July 17 (Bloomberg) -- The Green Bay Packers’ profit from operations rose by $11.4 million to a club-record $54.3 million in fiscal 2013, thanks to falling costs that Chief Executive Mark Murphy credited in part on late signings by Aaron Rodgers and Clay Matthews.
Murphy said player expenses for the only publicly owned franchise in the four major North American sports leagues were about $19 million less than in 2012, partly because recent contract extensions with Rodgers, a Super Bowl-winning quarterback, and Matthews, a Pro Bowl linebacker, won’t count on the books until fiscal 2014.
“We’ll see the impact of that on the financial numbers next year,” Murphy said yesterday in a conference call with reporters. “But not having those in last year’s numbers I think inflated our profit from operations.”
The profit in fiscal 2012 also set a club record.
Rodgers, the NFL’s Most Valuable Player in 2012, signed a five-year contract extension in April worth $110 million, according to the Green Bay Press Gazette. Matthews, a four-time Pro Bowl selection, signed a five-year, $69.77 million extension also in April, the newspaper said.
Net income also rose, increasing about 1 percent to a record $43.1 million from $42.7 million in 2012, according to numbers sent by the team.
Total revenue was up about 2 percent to a record $308.1 million from $302 million, Murphy said. National revenue rose about 5 percent to $179.9 million from $171.6 million, helped by the league’s new apparel agreement with Nike Inc. and new deals with cable providers to carry the league’s NFL Network, he said.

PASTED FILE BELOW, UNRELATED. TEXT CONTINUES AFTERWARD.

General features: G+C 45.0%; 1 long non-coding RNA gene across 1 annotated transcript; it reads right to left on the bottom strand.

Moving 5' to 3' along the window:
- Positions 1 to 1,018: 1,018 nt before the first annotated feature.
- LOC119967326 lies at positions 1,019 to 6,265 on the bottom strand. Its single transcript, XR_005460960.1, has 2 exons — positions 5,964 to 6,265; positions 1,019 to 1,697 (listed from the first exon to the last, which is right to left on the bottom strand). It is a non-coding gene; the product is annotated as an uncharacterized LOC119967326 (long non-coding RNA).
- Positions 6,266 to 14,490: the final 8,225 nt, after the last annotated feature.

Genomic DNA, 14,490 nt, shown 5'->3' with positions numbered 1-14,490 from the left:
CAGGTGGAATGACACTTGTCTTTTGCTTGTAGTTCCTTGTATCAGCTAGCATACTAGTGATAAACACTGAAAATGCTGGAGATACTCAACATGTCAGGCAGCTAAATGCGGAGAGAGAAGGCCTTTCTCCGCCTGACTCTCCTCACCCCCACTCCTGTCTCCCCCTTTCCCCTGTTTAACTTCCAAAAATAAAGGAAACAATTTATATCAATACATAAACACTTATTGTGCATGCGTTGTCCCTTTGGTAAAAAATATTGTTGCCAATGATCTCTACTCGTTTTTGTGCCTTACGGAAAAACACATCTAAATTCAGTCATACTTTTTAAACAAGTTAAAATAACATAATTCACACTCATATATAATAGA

Expenses fell about 2 percent to $253.8 million from $259 million, the team said.
“The combination of revenue going up and expenses down allowed us to have a record profit from operations, which was a relatively significant increase from last year,” Murphy said.
Green Bay Packers Inc. has been a publicly owned, non-profit corporation since August 1932, according to the team’s website. Last year, the team conducted the fifth stock sale in franchise history, adding about 250,000 shareholders and raising $64 million. The shares pay no dividend and cannot be resold, except back to the team for a fraction of the original price.
The Packers finished last season with an 11-5 record, earning their fourth consecutive playoff appearance, including a Super Bowl victory in 2010.
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